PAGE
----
3) Consumers – our clients – are in ever greater numbers asking for those entrusted to manage their savings to consider how their investments are avoiding harm and creating positive social and environmental impacts. This has typically presented itself by clients seeking to avoid industries that do harm such as weapons, tobacco, gambling and fossil fuels. Internationally, the European Commission is establishing regulations that enforce financial institutions – from pension funds, asset managers and insurers – to report on how they are considering ESG risks while also establishing regulations that will require financial advisers to proactively seek out the sustainability preferences of their client base.
A shift is on in responsible investment that is taking us beyond just avoiding harm and managing risk to a new stage that sees investors asked to account for the social and environmental impact of their portfolios.
We’re seeing the rapid emergence of managers doing this – reporting on ESG metrics and setting targets for their portfolios, from carbon intensity to alignment with Sustainable Development Goals, from their voting activities to the outcomes from their corporate engagement.
Responsible investment can no longer be a set-and-forget strategy, it needs to adapt to emerging client concerns, to a rapidly evolving policy context, and proactively contribute to addressing our key social and environmental challenges.
This will facilitate a better relationship between financial advisers and their clients, ensuring the next generation of advisers are delivering advice that is so well tailored on a financial and values base, that it’s well beyond what a robo-advisor can deliver.
Without this, advisers and fund managers risk losing clients who are seeking more depth and values alignment to the growing cohort of advisers and managers who are delivering just that.
Tips for financial advisers:
1. Do your research. ESG information at a fund and stock level is ever more freely available, built into fund ratings, platforms, ratings agencies and even free online resources.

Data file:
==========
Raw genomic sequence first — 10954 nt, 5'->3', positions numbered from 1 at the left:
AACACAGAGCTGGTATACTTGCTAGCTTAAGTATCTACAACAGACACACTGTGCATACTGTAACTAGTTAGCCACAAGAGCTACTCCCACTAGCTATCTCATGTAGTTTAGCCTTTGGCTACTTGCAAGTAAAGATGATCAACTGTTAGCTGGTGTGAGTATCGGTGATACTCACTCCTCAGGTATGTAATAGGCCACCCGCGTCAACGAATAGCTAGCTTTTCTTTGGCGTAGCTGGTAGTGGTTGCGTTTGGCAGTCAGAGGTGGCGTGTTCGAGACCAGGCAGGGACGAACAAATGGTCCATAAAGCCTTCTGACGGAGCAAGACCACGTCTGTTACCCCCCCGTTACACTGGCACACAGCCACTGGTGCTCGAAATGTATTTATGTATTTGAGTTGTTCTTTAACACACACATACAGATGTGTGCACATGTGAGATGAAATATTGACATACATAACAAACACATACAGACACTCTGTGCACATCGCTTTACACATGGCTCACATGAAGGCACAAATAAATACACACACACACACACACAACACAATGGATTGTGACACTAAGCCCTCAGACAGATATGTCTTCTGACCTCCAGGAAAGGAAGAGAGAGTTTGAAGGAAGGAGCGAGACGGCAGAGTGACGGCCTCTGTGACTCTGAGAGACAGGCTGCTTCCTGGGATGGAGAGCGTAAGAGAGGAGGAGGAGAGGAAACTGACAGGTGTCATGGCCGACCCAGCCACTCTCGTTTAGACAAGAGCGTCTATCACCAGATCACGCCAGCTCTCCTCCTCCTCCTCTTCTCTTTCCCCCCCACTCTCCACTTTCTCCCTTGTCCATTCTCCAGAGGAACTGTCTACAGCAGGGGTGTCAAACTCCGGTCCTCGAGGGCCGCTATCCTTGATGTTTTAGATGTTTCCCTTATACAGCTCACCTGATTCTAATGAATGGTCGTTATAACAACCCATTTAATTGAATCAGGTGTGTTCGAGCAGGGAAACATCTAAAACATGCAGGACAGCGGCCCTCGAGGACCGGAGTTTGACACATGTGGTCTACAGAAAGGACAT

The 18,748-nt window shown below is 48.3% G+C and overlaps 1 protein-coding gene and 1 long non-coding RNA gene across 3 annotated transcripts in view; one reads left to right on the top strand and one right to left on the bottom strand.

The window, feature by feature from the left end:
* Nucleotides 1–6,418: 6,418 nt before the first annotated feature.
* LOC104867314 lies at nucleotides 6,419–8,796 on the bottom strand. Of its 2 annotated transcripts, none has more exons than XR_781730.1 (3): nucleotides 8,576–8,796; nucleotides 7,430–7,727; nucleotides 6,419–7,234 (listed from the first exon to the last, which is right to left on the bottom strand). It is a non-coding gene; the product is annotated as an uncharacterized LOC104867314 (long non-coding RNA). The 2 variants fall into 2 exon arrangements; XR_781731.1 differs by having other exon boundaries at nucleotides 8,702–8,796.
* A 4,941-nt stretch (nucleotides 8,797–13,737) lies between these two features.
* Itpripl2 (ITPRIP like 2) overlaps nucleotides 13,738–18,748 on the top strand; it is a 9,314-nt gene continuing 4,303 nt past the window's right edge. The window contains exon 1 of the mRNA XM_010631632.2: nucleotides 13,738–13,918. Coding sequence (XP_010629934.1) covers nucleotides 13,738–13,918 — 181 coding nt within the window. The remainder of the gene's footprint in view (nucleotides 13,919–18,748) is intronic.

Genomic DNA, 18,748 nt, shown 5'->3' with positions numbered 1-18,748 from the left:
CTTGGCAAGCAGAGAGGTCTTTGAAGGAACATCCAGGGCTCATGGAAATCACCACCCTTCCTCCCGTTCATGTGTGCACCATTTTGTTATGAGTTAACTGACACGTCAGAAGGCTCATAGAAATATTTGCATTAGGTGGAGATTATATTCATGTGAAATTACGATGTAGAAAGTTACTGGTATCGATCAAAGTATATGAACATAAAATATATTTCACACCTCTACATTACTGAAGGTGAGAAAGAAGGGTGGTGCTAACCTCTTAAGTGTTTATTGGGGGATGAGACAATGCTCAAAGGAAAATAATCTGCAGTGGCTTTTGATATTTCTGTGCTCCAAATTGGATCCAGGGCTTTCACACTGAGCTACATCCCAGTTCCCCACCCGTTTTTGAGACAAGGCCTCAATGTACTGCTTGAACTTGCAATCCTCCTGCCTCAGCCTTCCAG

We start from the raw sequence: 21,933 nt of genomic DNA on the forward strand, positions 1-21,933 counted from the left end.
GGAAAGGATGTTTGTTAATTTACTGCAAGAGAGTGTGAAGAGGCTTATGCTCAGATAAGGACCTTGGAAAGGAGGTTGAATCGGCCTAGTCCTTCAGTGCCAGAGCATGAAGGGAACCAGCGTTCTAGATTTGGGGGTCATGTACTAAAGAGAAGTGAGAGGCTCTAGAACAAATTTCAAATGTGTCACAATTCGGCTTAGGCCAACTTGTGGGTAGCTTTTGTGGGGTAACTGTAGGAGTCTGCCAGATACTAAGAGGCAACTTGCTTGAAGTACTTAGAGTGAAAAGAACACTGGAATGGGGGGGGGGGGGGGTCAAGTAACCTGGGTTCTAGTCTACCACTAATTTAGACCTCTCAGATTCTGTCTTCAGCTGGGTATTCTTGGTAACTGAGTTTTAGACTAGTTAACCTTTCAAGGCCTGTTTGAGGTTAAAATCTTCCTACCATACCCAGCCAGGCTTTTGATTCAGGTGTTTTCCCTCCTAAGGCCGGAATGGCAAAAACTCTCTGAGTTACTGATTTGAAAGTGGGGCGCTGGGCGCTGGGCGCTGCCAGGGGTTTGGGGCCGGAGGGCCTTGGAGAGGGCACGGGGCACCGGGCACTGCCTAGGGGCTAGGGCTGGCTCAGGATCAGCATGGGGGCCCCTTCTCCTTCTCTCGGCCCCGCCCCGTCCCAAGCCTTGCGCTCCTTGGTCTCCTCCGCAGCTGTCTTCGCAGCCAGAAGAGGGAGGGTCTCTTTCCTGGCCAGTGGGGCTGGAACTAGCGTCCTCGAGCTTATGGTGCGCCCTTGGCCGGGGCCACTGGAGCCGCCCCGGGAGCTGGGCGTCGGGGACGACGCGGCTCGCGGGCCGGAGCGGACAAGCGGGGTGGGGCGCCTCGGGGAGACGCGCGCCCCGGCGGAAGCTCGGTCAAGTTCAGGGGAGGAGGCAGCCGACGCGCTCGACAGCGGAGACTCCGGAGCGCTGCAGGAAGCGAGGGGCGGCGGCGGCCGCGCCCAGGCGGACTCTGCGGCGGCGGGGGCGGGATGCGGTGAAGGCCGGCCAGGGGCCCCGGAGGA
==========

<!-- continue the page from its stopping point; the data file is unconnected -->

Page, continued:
2. Develop your approved product list. It’s critical that you have products that meet the ESG and impact needs of your clients. As a start, see the 150+ RIAA Certified Products on www.ResponsibleReturns.com.au
3. Know your clients. It starts with a question. As part of your fact-find process, ask your clients about their preferences and values to ensure you are meeting their needs.
4. Keep up to date. It’s a fast-moving area, but there are plenty of resources to keep up to date. Sign up to RIAA newsletters via www.responsibleinvestment.org.au
RIAA, with the support of AXA Investment Managers, has published the Financial Adviser Guide to Responsible Investment.
Simon O'Connor, chief executive, Responsible Investment Association of Australia; and Matt Christensen, global head of responsible investment, AXA IM; and Simon O'Connor, CEO, Responsible Investment Association of Australia
Sarah Simpkins is a journalist at Momentum Media, reporting primarily on banking, financial services and wealth.
Prior to joining the team in 2018, Sarah worked in trade media and produced stories for a current affairs program on community radio.
Sarah has a dual bachelor's degree in science and journalism from the University of Queensland.
You can contact her on [email protected].